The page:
Watts v. Lindsey's Heirs
20 U.S. 158 (1822)

Annotate this Case

U.S. Supreme Court

Watts v. Lindsey's Heirs, 20 U.S. 7 Wheat. 158 158 (1822)

Watts v. Lindsey's Heirs

20 U.S. (7 Wheat.) 158

Syllabus

It is a rule at law and in equity that a party must recover on the strength of his own title, and not on the weakness of his adversary's title.

To support an entry, the party claiming under it must show that the objects called for are so described or are so notorious that others, by using reasonable diligence, can readily find them.

The following entry was pronounced under the circumstances, to be void for uncertainty:

"7th of August, 1787. Captain Ferdinand O'Neal enters one thousand acres, &c. on the waters of the Ohio, beginning at the northwest corner of Stephen T. Mason's entry No: 654, thence with his line east four hundred poles, north four hundred poles, west four hundred poles, south four hundred poles."

The entry of Stephen T. Mason referred to, being as follows:

"7th of August, 1787. Stephen T. Mason, assignee &c., enters one thousand acres of land on part of a military, warrant No. 2012 on the waters of the Ohio, beginning six hundred and forty poles north from the mouth of the third creek running into the Ohio above the mouth of the Little Miami River; thence running west one hundred and sixty poles, north four hundred poles, east four hundred poles, thence to the beginning."

The Ohio and Little Miami Rivers are identified and notorious objects.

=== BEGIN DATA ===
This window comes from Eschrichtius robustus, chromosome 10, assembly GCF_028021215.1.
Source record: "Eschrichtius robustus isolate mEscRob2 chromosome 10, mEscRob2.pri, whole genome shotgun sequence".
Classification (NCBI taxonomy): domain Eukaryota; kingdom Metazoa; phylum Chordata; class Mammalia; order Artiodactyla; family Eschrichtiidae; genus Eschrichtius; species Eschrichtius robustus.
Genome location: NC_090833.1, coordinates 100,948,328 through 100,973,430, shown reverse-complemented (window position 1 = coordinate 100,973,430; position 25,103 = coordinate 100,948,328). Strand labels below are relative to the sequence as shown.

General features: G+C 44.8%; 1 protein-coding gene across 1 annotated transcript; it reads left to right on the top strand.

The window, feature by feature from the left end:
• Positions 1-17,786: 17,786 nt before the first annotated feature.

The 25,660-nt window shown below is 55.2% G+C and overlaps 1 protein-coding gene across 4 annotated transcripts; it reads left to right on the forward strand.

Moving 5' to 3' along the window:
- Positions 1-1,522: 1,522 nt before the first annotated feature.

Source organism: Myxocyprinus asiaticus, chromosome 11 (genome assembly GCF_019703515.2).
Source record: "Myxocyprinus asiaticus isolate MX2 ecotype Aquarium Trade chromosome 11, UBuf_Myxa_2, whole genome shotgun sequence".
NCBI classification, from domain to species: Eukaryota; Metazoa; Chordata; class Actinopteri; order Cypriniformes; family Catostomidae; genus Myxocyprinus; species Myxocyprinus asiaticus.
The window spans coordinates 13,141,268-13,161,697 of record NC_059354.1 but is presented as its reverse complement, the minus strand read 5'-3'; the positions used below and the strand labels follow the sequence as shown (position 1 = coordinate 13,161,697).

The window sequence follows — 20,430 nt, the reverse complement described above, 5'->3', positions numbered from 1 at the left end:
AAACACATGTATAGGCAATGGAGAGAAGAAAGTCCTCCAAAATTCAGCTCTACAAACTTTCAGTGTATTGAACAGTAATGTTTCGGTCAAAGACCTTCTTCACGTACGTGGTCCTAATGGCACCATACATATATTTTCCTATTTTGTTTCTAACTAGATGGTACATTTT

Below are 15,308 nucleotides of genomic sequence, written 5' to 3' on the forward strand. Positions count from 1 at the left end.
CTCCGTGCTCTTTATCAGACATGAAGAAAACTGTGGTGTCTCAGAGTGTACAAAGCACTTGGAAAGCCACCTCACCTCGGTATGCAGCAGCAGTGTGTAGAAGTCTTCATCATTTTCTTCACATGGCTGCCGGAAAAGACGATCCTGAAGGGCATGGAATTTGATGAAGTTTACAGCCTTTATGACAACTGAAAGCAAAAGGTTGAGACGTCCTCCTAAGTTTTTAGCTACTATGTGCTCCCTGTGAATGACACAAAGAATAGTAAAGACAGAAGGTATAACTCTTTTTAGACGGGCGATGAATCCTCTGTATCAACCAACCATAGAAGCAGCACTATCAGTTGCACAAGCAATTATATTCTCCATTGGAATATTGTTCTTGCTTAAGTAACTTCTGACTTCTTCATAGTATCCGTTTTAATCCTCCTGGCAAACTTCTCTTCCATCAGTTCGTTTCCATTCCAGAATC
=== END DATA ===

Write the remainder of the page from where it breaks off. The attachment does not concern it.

But the third creek above the mouth of the Little Miami is to be taken according to the numerical order of the creeks unless some other stream ahs by general reputation or notoriety been so considered.

Page 20 U. S. 159

Cross Creek, the stream which the party claiming under O'Neal's entry, assumed for the beginning to run the six hundred and forty poles north from the mouth of the third creek, as called for in Mason's entry, not being in fact numerically the third creek above the mouth of the Little Miami and there being no satisfactory proof that it had acquired that designation by reputation, the claim was pronounced invalid.

Official Supreme Court caselaw is only found in the print version of the United States Reports. Justia caselaw is provided for general informational purposes only, and may not reflect current legal developments, verdicts or settlements. We make no warranties or guarantees about the accuracy, completeness, or adequacy of the information contained on this site or information linked to from this site. Please check official sources.